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Discussion Starter #1 (Edited)
Since the Continental tires are popular, maybe someone will benefit from my experiences with three of their tire offerings used on my passport.

After considering my needs- lots of long haul road tripping for photography or storm chasing, some city driving on awful roads, limited dirt and off road adventuring, severe rain and moderate snow storm and ice driving, I settled on two tires to test to replace the stocks: the Continental TerrainContact A/T, and TerrainContact H/T. I tested both in size 245/60/R18 which is almost identical in diameter to stock and leaves some fender clearance so I have room to articulate off road without rubbing and still use snow chains, clear ice buildup, etc. Speedometer offset by only .3 MPH up to about 85MPH. My aftermarket wheels 35mm offset make steering use slightly less effort and give slightly less feedback than stock (it is mostly minor change).

1) Factory 20" Continental CrossContact LX Sport on factory 55mm offset Honda wheels:
The factory tires are ok at handling, fairly rough riding like most 20", not super loud but not quiet. The sidewall is thin and it is super easy to damage the wheels and tire in anything but highway or wide city roads. Steering feedback is good but you don't feel everything. Response to bumps is firm, slightly harsh. Traction in light snow is passable with AWD snow mode, but not great. Wet driving and dirt roads or all terrain driving is nothing special. The factory tires are a cheaper offering from Continental with bad tread wear and mediocre parameters all around. Not awful, not good at anything. ~10k miles on the tires before swapping wheels and tires to 18". Tested in all conditions form heavy rain, medium snow, dirt, mild forest roads.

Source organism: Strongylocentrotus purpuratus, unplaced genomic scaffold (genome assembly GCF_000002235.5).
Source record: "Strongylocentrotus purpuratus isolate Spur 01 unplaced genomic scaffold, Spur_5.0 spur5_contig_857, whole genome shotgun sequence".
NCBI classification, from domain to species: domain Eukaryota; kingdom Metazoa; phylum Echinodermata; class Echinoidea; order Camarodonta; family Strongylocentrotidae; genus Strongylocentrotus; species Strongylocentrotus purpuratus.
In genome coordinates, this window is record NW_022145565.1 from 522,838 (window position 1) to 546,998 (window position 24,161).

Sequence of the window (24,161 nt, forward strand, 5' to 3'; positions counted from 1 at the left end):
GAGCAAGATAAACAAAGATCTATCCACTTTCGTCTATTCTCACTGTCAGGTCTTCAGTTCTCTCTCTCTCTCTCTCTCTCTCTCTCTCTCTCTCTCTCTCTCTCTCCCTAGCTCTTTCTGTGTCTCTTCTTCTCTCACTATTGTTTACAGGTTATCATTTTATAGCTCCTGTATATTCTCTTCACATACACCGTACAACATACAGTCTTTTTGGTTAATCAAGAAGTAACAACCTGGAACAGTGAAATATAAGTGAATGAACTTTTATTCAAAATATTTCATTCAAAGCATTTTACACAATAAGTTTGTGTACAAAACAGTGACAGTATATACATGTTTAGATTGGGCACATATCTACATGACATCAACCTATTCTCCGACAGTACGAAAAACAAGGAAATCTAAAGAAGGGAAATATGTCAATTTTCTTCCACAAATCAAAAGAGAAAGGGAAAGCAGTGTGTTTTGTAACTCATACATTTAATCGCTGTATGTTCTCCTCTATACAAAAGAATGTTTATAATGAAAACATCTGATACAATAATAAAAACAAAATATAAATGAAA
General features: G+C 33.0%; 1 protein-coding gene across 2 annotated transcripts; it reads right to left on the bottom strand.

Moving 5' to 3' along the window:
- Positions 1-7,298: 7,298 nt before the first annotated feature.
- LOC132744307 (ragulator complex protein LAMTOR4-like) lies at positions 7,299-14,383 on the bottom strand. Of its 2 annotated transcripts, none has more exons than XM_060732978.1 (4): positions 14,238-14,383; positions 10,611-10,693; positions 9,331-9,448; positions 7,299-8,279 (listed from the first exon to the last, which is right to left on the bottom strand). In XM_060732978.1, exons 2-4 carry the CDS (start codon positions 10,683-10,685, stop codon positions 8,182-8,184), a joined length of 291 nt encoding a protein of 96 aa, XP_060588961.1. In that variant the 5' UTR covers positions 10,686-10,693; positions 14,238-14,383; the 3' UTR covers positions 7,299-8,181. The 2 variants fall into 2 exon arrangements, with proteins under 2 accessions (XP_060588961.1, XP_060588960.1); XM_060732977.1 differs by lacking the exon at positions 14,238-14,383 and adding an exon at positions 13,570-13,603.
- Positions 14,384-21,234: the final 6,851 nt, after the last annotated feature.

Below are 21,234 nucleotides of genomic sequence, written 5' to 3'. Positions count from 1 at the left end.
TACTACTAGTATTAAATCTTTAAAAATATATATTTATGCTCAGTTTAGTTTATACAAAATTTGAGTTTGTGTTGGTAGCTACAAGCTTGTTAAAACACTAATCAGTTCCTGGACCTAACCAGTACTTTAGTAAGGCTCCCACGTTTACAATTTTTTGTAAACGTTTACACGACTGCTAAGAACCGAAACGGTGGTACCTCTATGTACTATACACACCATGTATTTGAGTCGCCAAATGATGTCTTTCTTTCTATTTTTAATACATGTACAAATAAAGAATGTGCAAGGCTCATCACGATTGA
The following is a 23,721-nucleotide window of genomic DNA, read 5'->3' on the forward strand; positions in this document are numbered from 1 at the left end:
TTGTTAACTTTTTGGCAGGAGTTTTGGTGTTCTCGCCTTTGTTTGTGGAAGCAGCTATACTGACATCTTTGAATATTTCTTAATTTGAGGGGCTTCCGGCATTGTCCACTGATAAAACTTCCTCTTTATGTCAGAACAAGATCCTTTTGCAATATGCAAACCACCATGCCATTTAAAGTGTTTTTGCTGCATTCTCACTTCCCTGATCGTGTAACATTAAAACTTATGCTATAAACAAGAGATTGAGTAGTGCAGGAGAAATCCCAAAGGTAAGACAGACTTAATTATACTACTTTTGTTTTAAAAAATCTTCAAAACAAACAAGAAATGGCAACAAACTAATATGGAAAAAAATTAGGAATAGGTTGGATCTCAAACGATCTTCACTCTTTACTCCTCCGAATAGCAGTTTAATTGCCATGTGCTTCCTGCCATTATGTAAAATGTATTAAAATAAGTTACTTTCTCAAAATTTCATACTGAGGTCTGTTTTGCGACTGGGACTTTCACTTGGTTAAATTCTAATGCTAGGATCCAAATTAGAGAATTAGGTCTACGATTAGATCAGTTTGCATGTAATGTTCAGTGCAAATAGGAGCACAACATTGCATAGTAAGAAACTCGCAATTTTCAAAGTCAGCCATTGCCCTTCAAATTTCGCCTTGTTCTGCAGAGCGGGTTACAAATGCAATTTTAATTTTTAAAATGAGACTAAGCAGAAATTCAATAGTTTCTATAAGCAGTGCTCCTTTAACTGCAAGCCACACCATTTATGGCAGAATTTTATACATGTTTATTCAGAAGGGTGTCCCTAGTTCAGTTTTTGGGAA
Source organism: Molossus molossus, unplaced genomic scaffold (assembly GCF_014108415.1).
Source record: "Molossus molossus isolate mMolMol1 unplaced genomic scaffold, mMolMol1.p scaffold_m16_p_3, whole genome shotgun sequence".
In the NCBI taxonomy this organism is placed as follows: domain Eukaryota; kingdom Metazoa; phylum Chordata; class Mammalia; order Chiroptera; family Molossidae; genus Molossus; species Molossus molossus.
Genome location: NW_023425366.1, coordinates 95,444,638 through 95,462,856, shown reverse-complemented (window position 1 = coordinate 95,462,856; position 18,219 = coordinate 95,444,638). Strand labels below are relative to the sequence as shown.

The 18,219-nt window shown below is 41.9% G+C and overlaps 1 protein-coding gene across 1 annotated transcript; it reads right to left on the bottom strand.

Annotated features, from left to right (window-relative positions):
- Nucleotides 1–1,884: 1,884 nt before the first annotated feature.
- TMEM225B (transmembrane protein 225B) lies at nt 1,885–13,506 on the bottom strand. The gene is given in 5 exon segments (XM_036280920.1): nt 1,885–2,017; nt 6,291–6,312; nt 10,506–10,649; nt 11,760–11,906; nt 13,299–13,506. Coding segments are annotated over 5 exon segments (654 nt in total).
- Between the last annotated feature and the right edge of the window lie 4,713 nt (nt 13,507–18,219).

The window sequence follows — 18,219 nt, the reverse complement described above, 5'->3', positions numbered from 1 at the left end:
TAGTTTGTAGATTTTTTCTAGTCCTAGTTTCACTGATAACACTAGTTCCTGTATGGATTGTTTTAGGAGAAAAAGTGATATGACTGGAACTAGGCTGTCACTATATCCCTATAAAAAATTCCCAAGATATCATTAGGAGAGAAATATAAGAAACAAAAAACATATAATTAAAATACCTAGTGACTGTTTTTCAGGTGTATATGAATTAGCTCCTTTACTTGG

2) Aftermarket 18" Continental TerrainContact A/T on aftermarket 35mm offset wheels by Ultra:
These tires have good handling, a softer but still firm ride. The steering feel is light and quick with little slop. For their type they are very quiet, but make about as much noise as my 10k mile worn stocks did, maybe slightly better on good pavement and slightly worse on bad pavement due to the tread blocks shape and spacing. The sidewall is durable and thick, less so than a truly tough A/T tire, but much more than a touring tire. The traction is said to be decent in all conditions and weather until you get to very low temps but I have not tested in weather. Response to bumps is firm, but slightly better than stock 20". MPG seems it might go down about 1MPG from stock on average. The tire is very good in all parameters but not excellent in any. I put 200 miles on these before deciding for the type of very light off roading and country dirt roads I drive, the H/T version is quieter and up to the tasks I have for it. I loved the A/T tire feel and damping of small bumps, but I hate road noise and on most roads I noticed at least 25%-50% or better subjective noise improvement with the H/T. That is about two or three clicks on my stereo of less volume needed to get over the tire drone and a lot less fatigue over hundreds of miles on a long trip.

3) Aftermarket 18" Continental TerrainContact H/T on aftermarket 35mm offset wheels by Ultra: